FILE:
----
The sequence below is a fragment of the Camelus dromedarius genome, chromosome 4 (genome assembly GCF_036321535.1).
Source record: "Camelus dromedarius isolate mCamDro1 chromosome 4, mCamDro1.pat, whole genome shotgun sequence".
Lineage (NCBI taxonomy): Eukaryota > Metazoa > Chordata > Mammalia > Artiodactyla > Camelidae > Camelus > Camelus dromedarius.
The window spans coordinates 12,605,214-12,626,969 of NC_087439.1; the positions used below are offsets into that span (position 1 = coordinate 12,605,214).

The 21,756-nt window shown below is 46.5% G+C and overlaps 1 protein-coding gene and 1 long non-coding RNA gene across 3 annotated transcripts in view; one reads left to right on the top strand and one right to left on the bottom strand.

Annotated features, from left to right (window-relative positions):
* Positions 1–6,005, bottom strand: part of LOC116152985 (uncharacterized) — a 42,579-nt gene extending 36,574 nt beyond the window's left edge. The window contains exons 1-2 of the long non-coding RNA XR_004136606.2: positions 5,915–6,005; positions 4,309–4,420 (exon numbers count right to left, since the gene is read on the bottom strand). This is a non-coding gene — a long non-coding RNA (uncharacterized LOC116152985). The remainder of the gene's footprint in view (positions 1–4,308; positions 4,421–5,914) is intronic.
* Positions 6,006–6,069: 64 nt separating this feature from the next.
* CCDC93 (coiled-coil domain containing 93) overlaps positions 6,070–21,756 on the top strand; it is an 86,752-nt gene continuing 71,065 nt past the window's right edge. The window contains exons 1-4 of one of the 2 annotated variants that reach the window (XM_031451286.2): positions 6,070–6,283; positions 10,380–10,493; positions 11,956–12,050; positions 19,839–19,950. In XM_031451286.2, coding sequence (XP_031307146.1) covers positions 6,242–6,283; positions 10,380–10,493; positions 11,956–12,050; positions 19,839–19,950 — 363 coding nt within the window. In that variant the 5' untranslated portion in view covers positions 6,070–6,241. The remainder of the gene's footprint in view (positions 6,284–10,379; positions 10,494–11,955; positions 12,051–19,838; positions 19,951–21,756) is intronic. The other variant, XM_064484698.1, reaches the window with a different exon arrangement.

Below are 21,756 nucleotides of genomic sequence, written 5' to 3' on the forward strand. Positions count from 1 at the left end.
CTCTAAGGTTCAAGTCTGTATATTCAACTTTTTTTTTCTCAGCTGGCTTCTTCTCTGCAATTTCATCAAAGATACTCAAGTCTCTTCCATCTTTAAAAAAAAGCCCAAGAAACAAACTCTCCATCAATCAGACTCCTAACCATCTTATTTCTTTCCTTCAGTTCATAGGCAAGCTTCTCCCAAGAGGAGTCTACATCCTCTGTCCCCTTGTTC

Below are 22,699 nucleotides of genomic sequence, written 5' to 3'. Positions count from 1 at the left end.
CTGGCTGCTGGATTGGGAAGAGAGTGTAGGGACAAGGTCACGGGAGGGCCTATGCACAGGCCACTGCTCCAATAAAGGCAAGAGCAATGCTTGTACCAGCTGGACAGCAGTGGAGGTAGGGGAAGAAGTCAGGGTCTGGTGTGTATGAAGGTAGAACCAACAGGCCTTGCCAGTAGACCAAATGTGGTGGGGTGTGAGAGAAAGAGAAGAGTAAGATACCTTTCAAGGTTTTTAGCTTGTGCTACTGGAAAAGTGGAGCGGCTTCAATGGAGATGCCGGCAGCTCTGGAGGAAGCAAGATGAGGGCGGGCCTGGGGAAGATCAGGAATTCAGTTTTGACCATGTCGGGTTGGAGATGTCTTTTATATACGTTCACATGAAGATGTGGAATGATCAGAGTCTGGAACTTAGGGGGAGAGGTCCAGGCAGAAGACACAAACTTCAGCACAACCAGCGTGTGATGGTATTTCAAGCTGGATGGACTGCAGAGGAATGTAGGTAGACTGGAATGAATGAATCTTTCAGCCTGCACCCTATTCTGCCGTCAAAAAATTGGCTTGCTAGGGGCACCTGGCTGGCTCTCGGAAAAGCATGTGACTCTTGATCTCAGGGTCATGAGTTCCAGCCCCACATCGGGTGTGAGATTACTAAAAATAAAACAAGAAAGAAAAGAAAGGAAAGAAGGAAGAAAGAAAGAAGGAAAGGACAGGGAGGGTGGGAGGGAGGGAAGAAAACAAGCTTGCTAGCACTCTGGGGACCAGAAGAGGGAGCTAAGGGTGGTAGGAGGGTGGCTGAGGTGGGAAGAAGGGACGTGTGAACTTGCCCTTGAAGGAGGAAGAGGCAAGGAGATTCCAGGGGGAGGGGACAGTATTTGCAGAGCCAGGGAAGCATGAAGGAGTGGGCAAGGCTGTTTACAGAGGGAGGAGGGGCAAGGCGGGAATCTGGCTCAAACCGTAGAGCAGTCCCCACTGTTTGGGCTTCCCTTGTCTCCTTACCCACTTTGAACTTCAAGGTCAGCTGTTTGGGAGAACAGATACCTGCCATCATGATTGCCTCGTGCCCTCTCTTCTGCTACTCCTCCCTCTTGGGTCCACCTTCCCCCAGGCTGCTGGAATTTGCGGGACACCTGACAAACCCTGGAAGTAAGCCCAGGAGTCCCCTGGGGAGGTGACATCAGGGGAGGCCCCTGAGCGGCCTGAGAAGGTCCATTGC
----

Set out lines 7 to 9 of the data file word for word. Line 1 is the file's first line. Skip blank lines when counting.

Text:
* Positions 1–6,005, bottom strand: part of LOC116152985 (uncharacterized) — a 42,579-nt gene extending 36,574 nt beyond the window's left edge. The window contains exons 1-2 of the long non-coding RNA XR_004136606.2: positions 5,915–6,005; positions 4,309–4,420 (exon numbers count right to left, since the gene is read on the bottom strand). This is a non-coding gene — a long non-coding RNA (uncharacterized LOC116152985). The remainder of the gene's footprint in view (positions 1–4,308; positions 4,421–5,914) is intronic.
* Positions 6,006–6,069: 64 nt separating this feature from the next.
* CCDC93 (coiled-coil domain containing 93) overlaps positions 6,070–21,756 on the top strand; it is an 86,752-nt gene continuing 71,065 nt past the window's right edge. The window contains exons 1-4 of one of the 2 annotated variants that reach the window (XM_031451286.2): positions 6,070–6,283; positions 10,380–10,493; positions 11,956–12,050; positions 19,839–19,950. In XM_031451286.2, coding sequence (XP_031307146.1) covers positions 6,242–6,283; positions 10,380–10,493; positions 11,956–12,050; positions 19,839–19,950 — 363 coding nt within the window. In that variant the 5' untranslated portion in view covers positions 6,070–6,241. The remainder of the gene's footprint in view (positions 6,284–10,379; positions 10,494–11,955; positions 12,051–19,838; positions 19,951–21,756) is intronic. The other variant, XM_064484698.1, reaches the window with a different exon arrangement.